The private life of animals pt.1: the big debate
04 December 2015 posted by: Rosie Pook, WPY Comms Officer
Should wildlife photographers be mindful about the privacy of the animals they photograph? In the first of a three-part series exploring the debate, wildlife writer and editor, Tamsin Constable, outlines the concept of privacy for non-human animals and sets the scene for discussion.
The WPY competition prides itself on its high ethical standards. It won't accept entries where the animals may have been disturbed or their behaviour interfered with in any way, for example. The awarded photographers as a rule behave with great integrity; they love wildlife, they understand animal behaviour, they're passionate about raising awareness about nature and championing understanding of wildlife, and they often work closely with zoologists and conservationists. Photographers discuss the rights on wrongs of all sorts of topics, from image manipulation and staging to provisioning and the definitions of 'wild' animal or 'natural' behaviour.
But one academic has raised the question of one other area of ethics - and it's one that has a direct bearing on some wildlife photography: animal privacy. Is there such a thing? Who decides? Who benefits from that decision? And how should society (photographers included) behave, if there is such a thing as animal privacy?
Paul Souders respects the privacy of his subjects by patiently waiting for a cue from their body language
At first glance, this may appear to be nothing short of ridiculous. After all, how can animals possibly have privacy? It's anthropomorphism of the most embarrassing, most scientifically unforgivable kind! We shouldn't waste a moment entertaining such an elementary error, not when there's a planet to save!
Not so fast, says Dr Brett Mills of the University of East Anglia. The reasoning behind such responses are not only philosophically ropey, but they also reveal a lot about how we see our own particular in-group (humans) in relation to other groups of living beings. And that in turn underpins the way we behave towards them. It's about how we, as a society, think about what we can and can't do to other animals in all sorts of contexts, zoos, food, science, entertainment, pets... and wildlife photography.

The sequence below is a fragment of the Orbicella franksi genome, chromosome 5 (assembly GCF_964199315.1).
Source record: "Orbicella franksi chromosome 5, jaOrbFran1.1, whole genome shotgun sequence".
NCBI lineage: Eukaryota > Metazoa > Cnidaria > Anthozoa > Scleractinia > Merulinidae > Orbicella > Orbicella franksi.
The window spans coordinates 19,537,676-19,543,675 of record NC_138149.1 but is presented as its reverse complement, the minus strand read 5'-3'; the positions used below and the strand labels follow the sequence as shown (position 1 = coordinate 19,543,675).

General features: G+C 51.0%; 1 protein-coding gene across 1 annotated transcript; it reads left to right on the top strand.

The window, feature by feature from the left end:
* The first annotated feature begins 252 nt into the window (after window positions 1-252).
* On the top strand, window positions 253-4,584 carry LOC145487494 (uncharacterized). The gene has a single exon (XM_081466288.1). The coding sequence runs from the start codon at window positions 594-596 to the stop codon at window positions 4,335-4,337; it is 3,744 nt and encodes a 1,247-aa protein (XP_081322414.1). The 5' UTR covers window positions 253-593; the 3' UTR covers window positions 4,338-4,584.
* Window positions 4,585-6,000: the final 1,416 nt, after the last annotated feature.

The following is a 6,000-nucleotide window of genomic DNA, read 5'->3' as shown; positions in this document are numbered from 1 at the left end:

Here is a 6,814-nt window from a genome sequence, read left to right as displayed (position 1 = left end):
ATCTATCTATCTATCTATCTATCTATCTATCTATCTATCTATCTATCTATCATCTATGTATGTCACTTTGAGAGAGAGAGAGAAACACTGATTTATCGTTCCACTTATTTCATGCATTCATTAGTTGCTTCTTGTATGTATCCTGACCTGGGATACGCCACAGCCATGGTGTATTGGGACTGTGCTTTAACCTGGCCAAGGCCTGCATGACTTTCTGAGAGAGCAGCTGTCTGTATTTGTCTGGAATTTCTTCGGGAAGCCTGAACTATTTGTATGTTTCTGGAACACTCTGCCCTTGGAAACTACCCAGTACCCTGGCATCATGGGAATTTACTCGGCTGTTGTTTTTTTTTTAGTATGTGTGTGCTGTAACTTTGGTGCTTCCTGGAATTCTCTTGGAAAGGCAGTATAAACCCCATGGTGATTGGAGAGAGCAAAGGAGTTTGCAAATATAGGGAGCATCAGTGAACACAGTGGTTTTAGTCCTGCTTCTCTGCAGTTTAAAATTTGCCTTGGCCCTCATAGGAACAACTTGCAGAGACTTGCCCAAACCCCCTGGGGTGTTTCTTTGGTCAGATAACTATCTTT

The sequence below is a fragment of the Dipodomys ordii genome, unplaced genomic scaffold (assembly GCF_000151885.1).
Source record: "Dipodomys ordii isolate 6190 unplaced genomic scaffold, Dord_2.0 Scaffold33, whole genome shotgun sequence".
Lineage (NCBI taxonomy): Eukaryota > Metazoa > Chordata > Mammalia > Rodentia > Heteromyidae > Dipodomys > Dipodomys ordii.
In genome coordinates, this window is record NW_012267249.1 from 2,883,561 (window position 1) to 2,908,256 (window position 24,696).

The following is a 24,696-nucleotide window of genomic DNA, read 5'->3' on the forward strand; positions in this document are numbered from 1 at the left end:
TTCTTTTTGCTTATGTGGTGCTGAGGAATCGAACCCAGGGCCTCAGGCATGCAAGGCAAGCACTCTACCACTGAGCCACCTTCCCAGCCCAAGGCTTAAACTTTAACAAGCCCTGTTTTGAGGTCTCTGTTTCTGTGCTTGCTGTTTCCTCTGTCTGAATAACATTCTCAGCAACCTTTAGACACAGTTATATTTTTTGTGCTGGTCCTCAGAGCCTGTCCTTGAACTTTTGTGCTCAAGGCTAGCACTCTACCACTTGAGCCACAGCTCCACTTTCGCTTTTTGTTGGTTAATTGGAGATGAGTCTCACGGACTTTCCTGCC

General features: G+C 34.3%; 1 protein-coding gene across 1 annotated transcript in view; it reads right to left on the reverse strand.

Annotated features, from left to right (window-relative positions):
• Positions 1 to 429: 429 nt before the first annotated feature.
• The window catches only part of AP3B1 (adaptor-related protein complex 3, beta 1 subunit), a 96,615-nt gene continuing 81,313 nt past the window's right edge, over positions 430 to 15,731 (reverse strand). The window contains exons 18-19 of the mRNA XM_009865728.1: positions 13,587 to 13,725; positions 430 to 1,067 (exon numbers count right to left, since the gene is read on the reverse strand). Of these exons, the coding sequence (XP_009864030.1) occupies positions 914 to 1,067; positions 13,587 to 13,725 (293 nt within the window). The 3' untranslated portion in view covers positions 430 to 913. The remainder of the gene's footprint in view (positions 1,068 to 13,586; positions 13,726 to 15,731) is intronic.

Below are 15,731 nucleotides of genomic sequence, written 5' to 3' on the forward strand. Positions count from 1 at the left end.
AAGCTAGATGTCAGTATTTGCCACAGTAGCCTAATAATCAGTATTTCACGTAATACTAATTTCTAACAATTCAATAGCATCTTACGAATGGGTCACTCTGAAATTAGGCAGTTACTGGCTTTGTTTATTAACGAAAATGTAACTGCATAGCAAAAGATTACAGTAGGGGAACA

So what is privacy? According to the Oxford English Dictionary, privacy is "the condition of being secluded or isolated from the view of, or from contact with, others." On this definition, animals of all kinds - the human and the non-human - are entirely capable of seeking and enjoying privacy. Humans retreat into their homes (a caravan, for example); animals into theirs (a den, for example).
Joshua Burch spent a year getting to know the foxes in his suburban backgarden, so any images made were on the foxes' terms
Notice that this definition doesn't say anything about privacy being dependent on awareness. Cognitive ability - or the lack of it - is not the issue. Privacy is quite simply a state of being. Whether the individual knows, wants or understands this or not is irrelevant, according to this definition.
It makes sense of course, because we would accept that a human in a coma, for example, may have a right to privacy, even though they're got less consciousness than most sentient animals.
The word 'privacy' is, though, commonly understood to mean something that we can think about, which is perhaps why the idea of animals having privacy seems so silly. They don't know about privacy, any more than they could learn the flute, build a computer or plan for next Christmas, so there is no discussion to be had, right?
And yet, as Dr Mills points out, animals often act in a way that suggests they want to be 'secluded or isolated from the view of, or from contact with, others' to go back to the definition. From an ethological point of view, it's reasonable to conclude that privacy is the result of evolutionary pressures to find a place that's safe from threat, and that may indeed the most parsimonious explanation. Where this behaviour lies on the continuum between conscious decision and instinct is, as with all animal behaviour, difficult to unravel, but if we accept the definition above, we don't need to go there.